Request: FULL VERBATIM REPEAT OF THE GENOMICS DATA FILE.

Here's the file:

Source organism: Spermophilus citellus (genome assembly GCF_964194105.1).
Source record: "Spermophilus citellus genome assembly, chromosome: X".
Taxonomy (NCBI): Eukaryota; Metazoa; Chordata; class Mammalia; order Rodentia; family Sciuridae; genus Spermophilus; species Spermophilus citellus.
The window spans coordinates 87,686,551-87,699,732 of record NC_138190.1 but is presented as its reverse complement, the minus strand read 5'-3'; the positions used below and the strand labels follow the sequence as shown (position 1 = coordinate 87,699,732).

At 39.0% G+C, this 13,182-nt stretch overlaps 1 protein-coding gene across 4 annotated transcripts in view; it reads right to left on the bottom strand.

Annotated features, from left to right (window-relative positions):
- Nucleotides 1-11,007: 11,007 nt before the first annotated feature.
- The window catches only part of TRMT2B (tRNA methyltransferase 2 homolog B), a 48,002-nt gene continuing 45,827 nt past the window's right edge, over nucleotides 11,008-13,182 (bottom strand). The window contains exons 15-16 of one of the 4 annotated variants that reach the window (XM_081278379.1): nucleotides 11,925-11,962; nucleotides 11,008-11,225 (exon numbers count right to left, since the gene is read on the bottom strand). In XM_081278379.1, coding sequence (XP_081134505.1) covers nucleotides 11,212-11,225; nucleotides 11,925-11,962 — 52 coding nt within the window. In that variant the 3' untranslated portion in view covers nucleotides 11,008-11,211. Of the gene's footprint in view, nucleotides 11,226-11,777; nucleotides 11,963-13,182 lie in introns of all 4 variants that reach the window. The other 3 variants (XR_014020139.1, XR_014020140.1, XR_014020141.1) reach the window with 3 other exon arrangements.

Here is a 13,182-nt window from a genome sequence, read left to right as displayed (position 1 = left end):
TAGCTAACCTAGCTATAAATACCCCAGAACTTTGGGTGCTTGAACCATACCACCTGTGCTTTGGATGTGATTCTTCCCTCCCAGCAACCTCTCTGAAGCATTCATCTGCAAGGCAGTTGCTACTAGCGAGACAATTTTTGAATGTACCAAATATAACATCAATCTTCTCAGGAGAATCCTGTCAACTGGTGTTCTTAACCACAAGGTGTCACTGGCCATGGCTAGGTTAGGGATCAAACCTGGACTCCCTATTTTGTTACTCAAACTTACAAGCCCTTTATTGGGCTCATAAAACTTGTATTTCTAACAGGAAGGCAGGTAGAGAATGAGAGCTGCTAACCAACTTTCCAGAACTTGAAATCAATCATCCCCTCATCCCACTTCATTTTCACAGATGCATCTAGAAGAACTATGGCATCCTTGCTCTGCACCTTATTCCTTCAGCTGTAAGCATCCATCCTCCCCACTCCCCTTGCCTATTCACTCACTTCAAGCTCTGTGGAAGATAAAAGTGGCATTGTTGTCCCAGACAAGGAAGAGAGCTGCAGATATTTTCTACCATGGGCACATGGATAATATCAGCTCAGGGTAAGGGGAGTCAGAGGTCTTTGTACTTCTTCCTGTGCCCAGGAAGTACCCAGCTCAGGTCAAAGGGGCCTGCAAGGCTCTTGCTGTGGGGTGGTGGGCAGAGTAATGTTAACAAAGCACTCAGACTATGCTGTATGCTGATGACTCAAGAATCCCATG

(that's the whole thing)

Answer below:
Source organism: Spermophilus citellus (genome assembly GCF_964194105.1).
Source record: "Spermophilus citellus genome assembly, chromosome: X".
Taxonomy (NCBI): Eukaryota; Metazoa; Chordata; class Mammalia; order Rodentia; family Sciuridae; genus Spermophilus; species Spermophilus citellus.
The window spans coordinates 87,686,551-87,699,732 of record NC_138190.1 but is presented as its reverse complement, the minus strand read 5'-3'; the positions used below and the strand labels follow the sequence as shown (position 1 = coordinate 87,699,732).

At 39.0% G+C, this 13,182-nt stretch overlaps 1 protein-coding gene across 4 annotated transcripts in view; it reads right to left on the bottom strand.

Annotated features, from left to right (window-relative positions):
- Nucleotides 1-11,007: 11,007 nt before the first annotated feature.
- The window catches only part of TRMT2B (tRNA methyltransferase 2 homolog B), a 48,002-nt gene continuing 45,827 nt past the window's right edge, over nucleotides 11,008-13,182 (bottom strand). The window contains exons 15-16 of one of the 4 annotated variants that reach the window (XM_081278379.1): nucleotides 11,925-11,962; nucleotides 11,008-11,225 (exon numbers count right to left, since the gene is read on the bottom strand). In XM_081278379.1, coding sequence (XP_081134505.1) covers nucleotides 11,212-11,225; nucleotides 11,925-11,962 — 52 coding nt within the window. In that variant the 3' untranslated portion in view covers nucleotides 11,008-11,211. Of the gene's footprint in view, nucleotides 11,226-11,777; nucleotides 11,963-13,182 lie in introns of all 4 variants that reach the window. The other 3 variants (XR_014020139.1, XR_014020140.1, XR_014020141.1) reach the window with 3 other exon arrangements.

Here is a 13,182-nt window from a genome sequence, read left to right as displayed (position 1 = left end):
TAGCTAACCTAGCTATAAATACCCCAGAACTTTGGGTGCTTGAACCATACCACCTGTGCTTTGGATGTGATTCTTCCCTCCCAGCAACCTCTCTGAAGCATTCATCTGCAAGGCAGTTGCTACTAGCGAGACAATTTTTGAATGTACCAAATATAACATCAATCTTCTCAGGAGAATCCTGTCAACTGGTGTTCTTAACCACAAGGTGTCACTGGCCATGGCTAGGTTAGGGATCAAACCTGGACTCCCTATTTTGTTACTCAAACTTACAAGCCCTTTATTGGGCTCATAAAACTTGTATTTCTAACAGGAAGGCAGGTAGAGAATGAGAGCTGCTAACCAACTTTCCAGAACTTGAAATCAATCATCCCCTCATCCCACTTCATTTTCACAGATGCATCTAGAAGAACTATGGCATCCTTGCTCTGCACCTTATTCCTTCAGCTGTAAGCATCCATCCTCCCCACTCCCCTTGCCTATTCACTCACTTCAAGCTCTGTGGAAGATAAAAGTGGCATTGTTGTCCCAGACAAGGAAGAGAGCTGCAGATATTTTCTACCATGGGCACATGGATAATATCAGCTCAGGGTAAGGGGAGTCAGAGGTCTTTGTACTTCTTCCTGTGCCCAGGAAGTACCCAGCTCAGGTCAAAGGGGCCTGCAAGGCTCTTGCTGTGGGGTGGTGGGCAGAGTAATGTTAACAAAGCACTCAGACTATGCTGTATGCTGATGACTCAAGAATCCCATG